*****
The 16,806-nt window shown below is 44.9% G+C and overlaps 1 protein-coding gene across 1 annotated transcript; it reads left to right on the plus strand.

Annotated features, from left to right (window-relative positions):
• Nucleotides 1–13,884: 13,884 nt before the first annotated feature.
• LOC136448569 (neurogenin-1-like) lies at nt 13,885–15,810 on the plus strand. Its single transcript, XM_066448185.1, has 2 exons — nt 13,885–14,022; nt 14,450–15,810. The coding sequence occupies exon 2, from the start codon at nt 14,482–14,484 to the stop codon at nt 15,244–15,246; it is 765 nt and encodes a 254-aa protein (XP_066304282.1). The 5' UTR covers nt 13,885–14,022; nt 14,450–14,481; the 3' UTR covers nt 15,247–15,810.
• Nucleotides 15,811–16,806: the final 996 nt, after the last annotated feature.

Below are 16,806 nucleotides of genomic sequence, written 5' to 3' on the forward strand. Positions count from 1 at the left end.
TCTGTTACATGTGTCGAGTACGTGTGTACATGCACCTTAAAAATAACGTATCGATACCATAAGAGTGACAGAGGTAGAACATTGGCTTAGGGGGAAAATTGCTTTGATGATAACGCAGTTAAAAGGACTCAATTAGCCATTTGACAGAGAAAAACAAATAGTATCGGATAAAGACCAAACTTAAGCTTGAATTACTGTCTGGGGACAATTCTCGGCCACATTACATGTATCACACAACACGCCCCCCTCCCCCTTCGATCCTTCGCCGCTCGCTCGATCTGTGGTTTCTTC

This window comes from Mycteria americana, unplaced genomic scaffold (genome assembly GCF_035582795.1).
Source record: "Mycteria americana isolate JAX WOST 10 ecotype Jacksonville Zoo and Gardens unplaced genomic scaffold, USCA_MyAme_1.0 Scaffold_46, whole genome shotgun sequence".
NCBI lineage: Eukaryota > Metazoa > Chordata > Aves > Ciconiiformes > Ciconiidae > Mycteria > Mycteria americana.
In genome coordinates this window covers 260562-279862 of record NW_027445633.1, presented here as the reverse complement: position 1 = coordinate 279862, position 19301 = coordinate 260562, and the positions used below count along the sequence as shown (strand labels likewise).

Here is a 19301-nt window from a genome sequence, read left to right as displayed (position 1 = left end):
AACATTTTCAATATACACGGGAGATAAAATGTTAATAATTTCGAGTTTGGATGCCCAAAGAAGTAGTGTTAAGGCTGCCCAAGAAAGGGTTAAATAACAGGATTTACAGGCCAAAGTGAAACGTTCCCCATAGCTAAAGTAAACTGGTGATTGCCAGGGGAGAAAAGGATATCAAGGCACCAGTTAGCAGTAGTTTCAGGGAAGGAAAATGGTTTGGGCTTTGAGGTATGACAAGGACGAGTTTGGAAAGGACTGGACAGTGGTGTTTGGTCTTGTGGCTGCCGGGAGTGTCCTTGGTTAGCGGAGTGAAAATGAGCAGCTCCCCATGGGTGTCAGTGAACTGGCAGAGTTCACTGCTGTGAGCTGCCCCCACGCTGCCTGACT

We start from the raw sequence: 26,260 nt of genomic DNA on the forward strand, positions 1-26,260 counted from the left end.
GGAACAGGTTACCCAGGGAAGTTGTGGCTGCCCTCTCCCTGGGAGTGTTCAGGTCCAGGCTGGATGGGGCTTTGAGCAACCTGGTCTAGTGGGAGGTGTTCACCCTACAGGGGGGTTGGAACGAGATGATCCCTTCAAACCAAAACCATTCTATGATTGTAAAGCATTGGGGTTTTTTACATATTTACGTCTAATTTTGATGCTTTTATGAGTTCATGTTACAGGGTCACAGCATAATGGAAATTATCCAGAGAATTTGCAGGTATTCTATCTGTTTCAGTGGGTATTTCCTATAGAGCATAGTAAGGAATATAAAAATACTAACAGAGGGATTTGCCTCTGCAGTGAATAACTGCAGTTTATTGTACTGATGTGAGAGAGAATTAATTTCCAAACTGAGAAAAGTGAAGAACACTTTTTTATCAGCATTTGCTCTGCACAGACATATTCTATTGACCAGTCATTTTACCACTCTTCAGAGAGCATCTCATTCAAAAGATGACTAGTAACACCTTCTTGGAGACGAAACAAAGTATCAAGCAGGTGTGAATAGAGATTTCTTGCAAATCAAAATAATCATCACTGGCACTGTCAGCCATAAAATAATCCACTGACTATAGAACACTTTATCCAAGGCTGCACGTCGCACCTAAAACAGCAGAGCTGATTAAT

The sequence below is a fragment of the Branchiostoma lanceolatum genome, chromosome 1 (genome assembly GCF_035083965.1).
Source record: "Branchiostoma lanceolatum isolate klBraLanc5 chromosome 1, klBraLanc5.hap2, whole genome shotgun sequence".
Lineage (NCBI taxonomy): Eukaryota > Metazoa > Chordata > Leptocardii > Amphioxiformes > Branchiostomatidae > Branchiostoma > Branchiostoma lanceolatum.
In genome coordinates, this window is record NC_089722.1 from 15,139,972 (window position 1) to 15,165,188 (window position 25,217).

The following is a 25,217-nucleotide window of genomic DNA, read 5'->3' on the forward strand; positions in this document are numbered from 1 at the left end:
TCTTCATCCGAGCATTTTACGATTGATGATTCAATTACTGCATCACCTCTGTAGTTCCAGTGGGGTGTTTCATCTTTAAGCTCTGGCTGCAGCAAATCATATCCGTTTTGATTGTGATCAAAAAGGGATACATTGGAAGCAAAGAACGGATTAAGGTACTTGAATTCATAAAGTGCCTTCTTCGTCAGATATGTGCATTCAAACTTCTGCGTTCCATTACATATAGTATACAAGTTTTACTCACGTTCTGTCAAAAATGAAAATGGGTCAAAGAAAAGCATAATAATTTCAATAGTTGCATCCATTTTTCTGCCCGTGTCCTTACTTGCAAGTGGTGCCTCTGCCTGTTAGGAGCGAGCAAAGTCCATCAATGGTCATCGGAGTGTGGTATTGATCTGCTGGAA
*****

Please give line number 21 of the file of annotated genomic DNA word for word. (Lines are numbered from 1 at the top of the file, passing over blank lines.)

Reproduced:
TCTTCATCCGAGCATTTTACGATTGATGATTCAATTACTGCATCACCTCTGTAGTTCCAGTGGGGTGTTTCATCTTTAAGCTCTGGCTGCAGCAAATCATATCCGTTTTGATTGTGATCAAAAAGGGATACATTGGAAGCAAAGAACGGATTAAGGTACTTGAATTCATAAAGTGCCTTCTTCGTCAGATATGTGCATTCAAACTTCTGCGTTCCATTACATATAGTATACAAGTTTTACTCACGTTCTGTCAAAAATGAAAATGGGTCAAAGAAAAGCATAATAATTTCAATAGTTGCATCCATTTTTCTGCCCGTGTCCTTACTTGCAAGTGGTGCCTCTGCCTGTTAGGAGCGAGCAAAGTCCATCAATGGTCATCGGAGTGTGGTATTGATCTGCTGGAA